by Stephen Tall on September 22, 2007
The Lib Dem conference felt united this year. I’m not talking about our policies – heaven forfend. No, we were united against the media’s reporting of our conference, which was, almost without exception, drearily inane, pathetically irrelevant and lazily inaccurate.
Sitting on the train back from Brighton, I overheard one Hampstead-chic journalist talk about why she chose her profession. It was, she said, because she wanted to change the world, and the media is so much more able than politicians to make people sit up and take notice. Noble sentiments, indeed.
But how far do she and her journalist colleagues live up to this enlightenment standard?
I’m not going to indulge in a rant, tempting though it is, dissecting each and every injustice inflicted on the Lib Dems by the media in the past week.
And I’m aware that the conference can sometimes become a self-deluding bubble, with party members snuggling up together in comfort-blanket group-think. Think IDS’s last Tory conference as leader in 2003, his speech interrupted by an absurd 20 standing ovations. Or think CK’s last Lib Dem conference in 2005, when members returned from Blackpool bemused by claims his leadership was being questioned by our MPs.
However, I’m confident this time was different. Why?
Because the media based all its leadership speculation stories not on off-the-record-whispered-behind-their-hand briefings, but by deliberately distorting on-the-record-spoken-out-loud-and-in-public statements.
Nick Clegg may have been naïve to say he’d “probably” stand for the leadership when Ming retires – but why shouldn’t he say so? His choices were either to (i) stonewall the question with a bland ‘there is no vacancy’ line, in which case he’s condemned as one of those typical obfuscating politicians; or (ii) to tell the truth. He chose the latter and suffered the consequences. But do we really want our politicians to be cool, calculated doublespeak-your-weight automatons?
It’s the usual Catch-22 – the media decries politicians for being dull, and then exploits their occasional off-message asides, blowing them up to become prominent gaffes, splits and plots. Cue politicians retreating back inside themselves, drawing up their drawbridges. Cue the public feeling ever more disconnected from the political elites.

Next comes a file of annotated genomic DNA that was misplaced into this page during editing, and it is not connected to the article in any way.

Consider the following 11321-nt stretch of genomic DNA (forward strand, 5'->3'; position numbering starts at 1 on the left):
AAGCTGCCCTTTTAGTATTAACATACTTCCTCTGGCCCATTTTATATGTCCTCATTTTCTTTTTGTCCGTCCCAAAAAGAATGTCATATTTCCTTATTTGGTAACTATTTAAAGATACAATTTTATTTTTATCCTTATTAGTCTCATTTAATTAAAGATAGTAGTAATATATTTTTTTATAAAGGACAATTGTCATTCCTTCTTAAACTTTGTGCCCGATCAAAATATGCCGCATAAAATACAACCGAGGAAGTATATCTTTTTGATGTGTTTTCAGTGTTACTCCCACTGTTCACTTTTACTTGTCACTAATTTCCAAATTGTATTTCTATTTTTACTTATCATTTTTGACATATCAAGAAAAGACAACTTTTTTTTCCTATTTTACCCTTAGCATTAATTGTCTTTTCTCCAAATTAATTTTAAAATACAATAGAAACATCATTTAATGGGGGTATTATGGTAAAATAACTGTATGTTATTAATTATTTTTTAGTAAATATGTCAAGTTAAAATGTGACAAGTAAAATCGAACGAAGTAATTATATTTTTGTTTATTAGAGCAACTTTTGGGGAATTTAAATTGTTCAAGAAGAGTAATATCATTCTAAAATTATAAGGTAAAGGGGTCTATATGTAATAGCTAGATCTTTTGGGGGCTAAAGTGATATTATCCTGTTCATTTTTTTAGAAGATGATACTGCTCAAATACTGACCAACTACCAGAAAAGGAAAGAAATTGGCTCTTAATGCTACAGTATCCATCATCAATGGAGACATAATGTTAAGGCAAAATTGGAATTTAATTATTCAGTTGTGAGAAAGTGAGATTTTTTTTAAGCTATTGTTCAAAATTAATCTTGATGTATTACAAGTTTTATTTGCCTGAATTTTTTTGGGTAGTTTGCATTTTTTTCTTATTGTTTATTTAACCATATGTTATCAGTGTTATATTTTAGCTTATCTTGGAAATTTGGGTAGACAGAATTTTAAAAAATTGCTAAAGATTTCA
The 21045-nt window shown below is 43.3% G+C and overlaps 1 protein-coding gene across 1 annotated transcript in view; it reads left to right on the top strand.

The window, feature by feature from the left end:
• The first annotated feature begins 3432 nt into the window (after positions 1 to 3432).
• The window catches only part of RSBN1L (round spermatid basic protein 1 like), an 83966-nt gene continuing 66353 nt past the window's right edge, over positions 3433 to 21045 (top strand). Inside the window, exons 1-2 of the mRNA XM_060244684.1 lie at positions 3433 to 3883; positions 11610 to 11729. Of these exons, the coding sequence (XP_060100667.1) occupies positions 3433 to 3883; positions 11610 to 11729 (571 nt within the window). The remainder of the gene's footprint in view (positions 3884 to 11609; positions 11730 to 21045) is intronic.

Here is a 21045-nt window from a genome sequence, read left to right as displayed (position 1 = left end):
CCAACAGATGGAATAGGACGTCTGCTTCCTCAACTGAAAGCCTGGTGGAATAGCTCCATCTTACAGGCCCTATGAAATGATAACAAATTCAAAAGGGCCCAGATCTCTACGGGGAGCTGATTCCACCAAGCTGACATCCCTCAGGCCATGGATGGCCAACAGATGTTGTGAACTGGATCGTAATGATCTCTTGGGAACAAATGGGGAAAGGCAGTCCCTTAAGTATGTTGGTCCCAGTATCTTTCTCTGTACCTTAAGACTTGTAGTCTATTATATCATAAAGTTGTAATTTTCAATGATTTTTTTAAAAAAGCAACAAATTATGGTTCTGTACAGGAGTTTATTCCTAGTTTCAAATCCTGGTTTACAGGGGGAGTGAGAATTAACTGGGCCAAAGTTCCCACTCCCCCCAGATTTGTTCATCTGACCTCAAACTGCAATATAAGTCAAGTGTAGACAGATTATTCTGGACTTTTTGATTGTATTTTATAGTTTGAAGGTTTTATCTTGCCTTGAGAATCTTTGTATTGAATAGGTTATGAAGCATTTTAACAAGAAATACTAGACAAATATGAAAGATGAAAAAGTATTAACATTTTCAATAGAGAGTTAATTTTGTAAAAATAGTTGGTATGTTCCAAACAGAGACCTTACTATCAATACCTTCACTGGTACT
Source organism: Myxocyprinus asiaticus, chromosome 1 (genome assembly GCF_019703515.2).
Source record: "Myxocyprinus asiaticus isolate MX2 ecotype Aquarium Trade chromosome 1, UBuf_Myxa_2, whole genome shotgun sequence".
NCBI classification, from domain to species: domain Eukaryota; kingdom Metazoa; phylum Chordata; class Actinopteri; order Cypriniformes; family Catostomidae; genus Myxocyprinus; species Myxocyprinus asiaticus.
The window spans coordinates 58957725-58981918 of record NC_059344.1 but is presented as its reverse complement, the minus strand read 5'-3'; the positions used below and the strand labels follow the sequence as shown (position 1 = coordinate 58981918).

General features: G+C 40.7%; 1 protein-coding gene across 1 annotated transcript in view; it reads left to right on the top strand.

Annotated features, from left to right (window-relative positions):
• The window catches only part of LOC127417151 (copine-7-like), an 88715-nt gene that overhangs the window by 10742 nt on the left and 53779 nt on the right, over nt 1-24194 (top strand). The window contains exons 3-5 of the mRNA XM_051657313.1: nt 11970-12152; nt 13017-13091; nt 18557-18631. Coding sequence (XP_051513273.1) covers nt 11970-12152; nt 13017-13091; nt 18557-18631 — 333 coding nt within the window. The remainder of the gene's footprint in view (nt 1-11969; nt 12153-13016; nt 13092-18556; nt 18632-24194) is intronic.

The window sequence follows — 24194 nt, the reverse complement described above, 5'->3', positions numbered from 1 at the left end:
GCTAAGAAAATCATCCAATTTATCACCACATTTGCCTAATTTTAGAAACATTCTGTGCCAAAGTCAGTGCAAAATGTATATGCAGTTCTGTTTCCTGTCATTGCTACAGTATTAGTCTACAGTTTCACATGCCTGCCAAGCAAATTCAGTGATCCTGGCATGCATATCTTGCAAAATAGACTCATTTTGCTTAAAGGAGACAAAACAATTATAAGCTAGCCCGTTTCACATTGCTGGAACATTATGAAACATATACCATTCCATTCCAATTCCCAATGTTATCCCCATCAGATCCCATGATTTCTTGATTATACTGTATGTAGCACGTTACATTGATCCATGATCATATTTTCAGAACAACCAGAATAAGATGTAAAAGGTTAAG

There is a crisis of confidence in British journalism today. The divergence between what is worth reporting and what is actually reported is growing larger. Such is the pressure on journalists to produce copy their editors think the public wants to read that they follow each other round in ever decreasing circulations.
Talk to a journalist, and they know all this. Most of them went into their profession for precisely the idealistic reason my fellow passenger asserted: to tell people what’s happening in the world in order to change it for the better. But, sadly, that’s not what journalism is now about. Facts are fitted round the pre-ordained story. If something happens ‘outwith’ the media agenda it might as well never have existed.
It’s time for our journalists to regain their confidence, to begin to believe again that what they have to say really can matter, to report stories as they happen, and not simply according to a pre-arranged editorial line. Who knows? They may even find they enjoy reclaiming the nobility of their profession.